Last Updated on July 8, 2020 by Sagar Aryal
Differences between antigen and antibody
Antibodies are produced by the immune system in response to antigens (material perceived as foreign). The antibody response to a particular antigen is highly specific and often involves a physical association between the two molecules. This association is governed by biochemical and molecular forces. The reaction between antigens (Ags) and antibodies (Abs) involves complementary binding sites on the Ab and on the Ag molecules. Some of the differences between antigen and antibody are as follows:
Some of the differences are:
|Usually, proteins may also be polysaccharides, lipids or nucleic acids.|
|These are substances that provoke an immune response.|
These are Glycoproteins that are secreted by immune cells (plasma cells) in response to a foreign substance (antigen).
|Cause disease or allergic reactions.|
Protect the system by lysis of antigenic material.
|Within the body or externally.|
Within the body.
|Highly variable with different structural conformations and is usually composed of different epitopes.||Composed of three main parts:|
-Two light chains
-Two heavy chains
|Prevalence||Exists in all types of cells; mostly found in viruses, bacteria, and fungi.||Only present in some types of cells.|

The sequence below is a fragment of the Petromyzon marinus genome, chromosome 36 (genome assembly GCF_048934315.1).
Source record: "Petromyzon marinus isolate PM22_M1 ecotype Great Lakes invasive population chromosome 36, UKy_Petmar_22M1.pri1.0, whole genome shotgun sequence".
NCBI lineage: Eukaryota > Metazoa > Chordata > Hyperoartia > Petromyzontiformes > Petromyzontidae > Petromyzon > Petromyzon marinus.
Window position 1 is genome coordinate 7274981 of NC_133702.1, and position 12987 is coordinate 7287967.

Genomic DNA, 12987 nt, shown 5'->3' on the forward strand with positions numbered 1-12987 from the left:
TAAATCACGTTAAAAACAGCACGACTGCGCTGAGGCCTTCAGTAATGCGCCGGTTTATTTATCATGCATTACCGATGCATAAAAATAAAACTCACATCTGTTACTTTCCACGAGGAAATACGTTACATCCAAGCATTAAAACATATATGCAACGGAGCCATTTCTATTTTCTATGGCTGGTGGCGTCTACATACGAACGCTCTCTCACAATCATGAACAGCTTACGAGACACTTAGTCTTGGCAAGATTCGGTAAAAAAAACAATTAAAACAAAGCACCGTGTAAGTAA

Specific binding site
Medium; exists due to random mutations in the cell’s gene.
Very High; Complex chemical that bonds to a very specific Antigen.
Usually from a foreign substance (viruses, and bacterial and fungal toxins).
|Naturally produced by the body (B lymphocytes or B cells).|
|Kinds||There are three basic kinds of antigens (Exogenous, Endogenous, and Autoantigens)|
There are five basic kinds of antibodies (IgG, IgM, IgA, IgE, and IgD).
|Examples||Exogenous antigens: bacteria, viruses, fungi, etc.|
Endogenous antigens: Blood group antigens, HLA (Histocompatibility Leukocyte antigens), etc.
Autoantigens: Nucleoproteins, Nucleic acids, etc.
Breast milk, tears, saliva, sweat, and mucus.